Most of the rapids on the Sun Kosi are formed by monsoon debris brought by side streams and loose rockfall. These rapids change from year to year depending on the severity of the monsoon rains. After stopping at Tokshel, Harkapur, and spending time there checking out this porter town we drift down to a rapid called Harkapur 2. Pulling over on the left to camp for the day it's interesting to go down and look at the rapid and contemplate the start of the next day. Harkapur 2 becomes the main topic of conversation that evening. There is a large rockfall on the right and on the left the rapid is further constricted by a massive mudslide. Boulders from the mudslide have washed into the middle of the river forming large ledge holes and some nasty pourovers. Harkapur 2 is always an interesting rapid, and there is plenty more to come. A few kilometers downstream watch out for the famous Dudh Kosi, the 'river of milk', which tumbles down from Mount Everest. The Dudh Kosi is a lot colder than the Sun Kosi. Below the next suspension bridge is a small rapid that is followed by Jaws, then Dead Man's Eddy. Sculpted into the rock wall on the left-hand side is a huge eddy that had the reputation of collecting anything that float its way.
The Jungle Corridor is an outrageous section of rapids in a hard rock canyon with tropical forest right down to the river. At the end of the Jungle Corridor a series of waterfalls cascade in from both banks so keep your soap and shampoo (biodegradable of course!) handy for a really refreshing shower.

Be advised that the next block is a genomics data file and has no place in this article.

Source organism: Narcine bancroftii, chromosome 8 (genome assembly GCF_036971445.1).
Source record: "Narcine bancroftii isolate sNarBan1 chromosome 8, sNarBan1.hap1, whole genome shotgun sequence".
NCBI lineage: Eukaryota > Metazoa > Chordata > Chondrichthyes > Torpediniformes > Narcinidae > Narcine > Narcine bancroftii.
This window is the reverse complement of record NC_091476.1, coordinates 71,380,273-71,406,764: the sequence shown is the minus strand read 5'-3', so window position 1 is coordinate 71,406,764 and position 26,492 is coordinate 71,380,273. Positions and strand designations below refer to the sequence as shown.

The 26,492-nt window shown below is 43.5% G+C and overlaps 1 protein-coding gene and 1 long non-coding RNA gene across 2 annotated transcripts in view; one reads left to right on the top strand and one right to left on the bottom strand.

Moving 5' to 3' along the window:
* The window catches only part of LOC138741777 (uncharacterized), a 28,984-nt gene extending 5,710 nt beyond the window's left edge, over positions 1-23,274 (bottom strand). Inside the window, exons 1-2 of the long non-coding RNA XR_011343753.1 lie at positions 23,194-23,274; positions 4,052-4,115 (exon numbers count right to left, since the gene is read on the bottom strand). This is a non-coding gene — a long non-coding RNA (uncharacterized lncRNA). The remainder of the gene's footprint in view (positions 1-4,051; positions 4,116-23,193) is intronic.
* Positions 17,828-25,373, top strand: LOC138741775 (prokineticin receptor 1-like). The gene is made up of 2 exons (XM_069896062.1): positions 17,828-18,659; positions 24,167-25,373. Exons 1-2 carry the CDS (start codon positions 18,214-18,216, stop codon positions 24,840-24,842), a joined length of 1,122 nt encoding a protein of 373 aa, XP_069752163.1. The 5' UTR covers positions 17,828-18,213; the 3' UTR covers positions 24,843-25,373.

Camping on the Sun Kosi is awesome. The massive floods of the monsoon deposit huge tracks of white sand along the river which are ideal to camp on. We will have at least one layover day where we stay at the same river camp for 2 nights. Volleyball, sand sculpture, hackysack, Frisbee, sun bathing and eating are favorite activities on the layover day. You can also take advantage of this time to trek to a peak or a nearby village, or take part in the kayak workshop the safety boaters offer.
The last big rapid of the trip is called The Big Dipper. Tie your shorts on tight, because the other name for it is The Quick Stripper. We needn't elaborate. If we all make it through this one with our dignity intact, it's a quiet cruise down the confluence with the Tamur and Arun and the beginning of the Sapta Kosi, or the Seven Rivers. The confluence is called the Tribeni Ghat and has an interesting temple to visit. Before emerging onto the flatland Terai there is another larger Hindu temple called Baraha Chatara. Every year on the day of the full moon in January, thousands of Hindu pilgrims mass here to pay homage to Lord Vishnu. Legend has it that once a demon god inhabited this area and troubled the villagers, holy men, and pilgrims. Hearing of this, Lord Vishnu, preserver of the universe, took the form of a pig and slayed the demon in battle. Inside the temple is a pig-headed figure of Lord Vishnu, and the annual Baraha festival commemorates the victory. Just a little further downstream lies India and its functional chaos. By afternoon we have reached the takeout and all the expedition equipment is cleaned, broken down and laid in the sun to dry, then loaded on top of our private bus. It's a 15-hour drive back to the capital, and we arrive early morning in time to find lodging and rest after a long long journey. If the bus ride doesn't appeal to you, there is always the option of a 45-minute flight from the nearby town of Biratnagar to Kathmandu. There are several options of destinations other than Kathmandu if you don't feel prepared to deal with the city's hustle and bustle. Chitwan makes for an ideal getaway, and we can drop you off in front of the Regal Guest House on our way back to Kathmandu.
** End of Arrangement**
this is wonderful, experience trip